Politico EU suggests that “Mogherini or other EU officials may carefully shift emphasis from the boat destruction plan to the interruption of the trafficker networks” and reports that “[a] vote on a UN resolution could happen anytime in coming weeks — even before next Monday would be possible…”
See full article here.
PS – Of interest to anyone following the EU, check out Politico EU’s Brussels Playbook – a daily early morning summary of EU news and events in Brussels.
UN Security Council, 11 May, Briefing and Informal Interactive Dialogue on the Smuggling of Migrants in the Mediterranean
Full text from “What’s in Blue” (published by Security Council Report):
“On Monday (11 May) the [Security] Council will receive a briefing by Federica Mogherini, the EU High Representative for Foreign Affairs and Security Policy, on the EU response to the smuggling of migrants in the Mediterranean Sea. After the briefing, Council members are expected to hold an informal interactive dialogue with her. At the request of Chad, the permanent observer of the AU to the UN, Ambassador Tete António, will also participate in these meetings.
This briefing comes after the 19 April incident in which more than 700 migrants drowned when the overcrowded boat on which they were traveling sank near Libya. According to the [International] Organization for Migration, more than 1,700 migrants have drowned since the beginning of January in the Mediterranean Sea. In a 21 April press statement, Council members expressed grave concern at the smuggling of migrants off the coast of Libya, highlighting the implications for regional stability. On 22 April, at the request of the UK, Council members exchanged views on this issue under ‘any other business”’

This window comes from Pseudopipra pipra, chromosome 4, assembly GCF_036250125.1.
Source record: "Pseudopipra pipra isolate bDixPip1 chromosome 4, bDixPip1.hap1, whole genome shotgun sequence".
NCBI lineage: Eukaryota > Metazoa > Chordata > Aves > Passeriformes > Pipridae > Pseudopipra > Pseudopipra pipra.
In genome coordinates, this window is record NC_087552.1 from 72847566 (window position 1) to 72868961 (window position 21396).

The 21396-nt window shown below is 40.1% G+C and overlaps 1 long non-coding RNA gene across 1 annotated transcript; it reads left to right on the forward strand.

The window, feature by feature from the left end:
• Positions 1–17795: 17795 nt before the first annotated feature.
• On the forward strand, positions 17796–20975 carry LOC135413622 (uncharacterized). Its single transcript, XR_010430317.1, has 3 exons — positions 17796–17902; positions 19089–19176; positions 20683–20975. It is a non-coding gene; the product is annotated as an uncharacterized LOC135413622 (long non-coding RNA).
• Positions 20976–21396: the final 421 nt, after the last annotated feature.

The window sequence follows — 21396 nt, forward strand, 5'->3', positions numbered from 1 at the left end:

Mogherini is expected to brief Council members on the integrated strategy by the EU to address the smuggling of migrants in the Mediterranean Sea. The strategy includes the provision of bilateral development assistance to countries on the southern and eastern Mediterranean basin—as well as to countries of origin and transit—while tripling the financial resources available to operations Triton and Poseidon, currently existing in the territorial waters of EU member states. In a 20 April joint meeting of EU foreign and interior Ministers, chaired by Mogherini, the Home Affairs and Citizenship Commissioner Dimitris Avramopoulos of Greece presented a plan to respond to migrant smuggling in the Mediterranean, which would entail a systematic effort to capture and destroy vessels used by the smugglers, inspired by the EU Atalanta Operation deployed to fight against piracy off the coast of Somalia. The plan was endorsed in a 23 April meeting of the EU Council, and negotiations are ongoing at the EU to agree on the Crisis Management Concept, which is the basis for operational planning and conduct of any EU mission.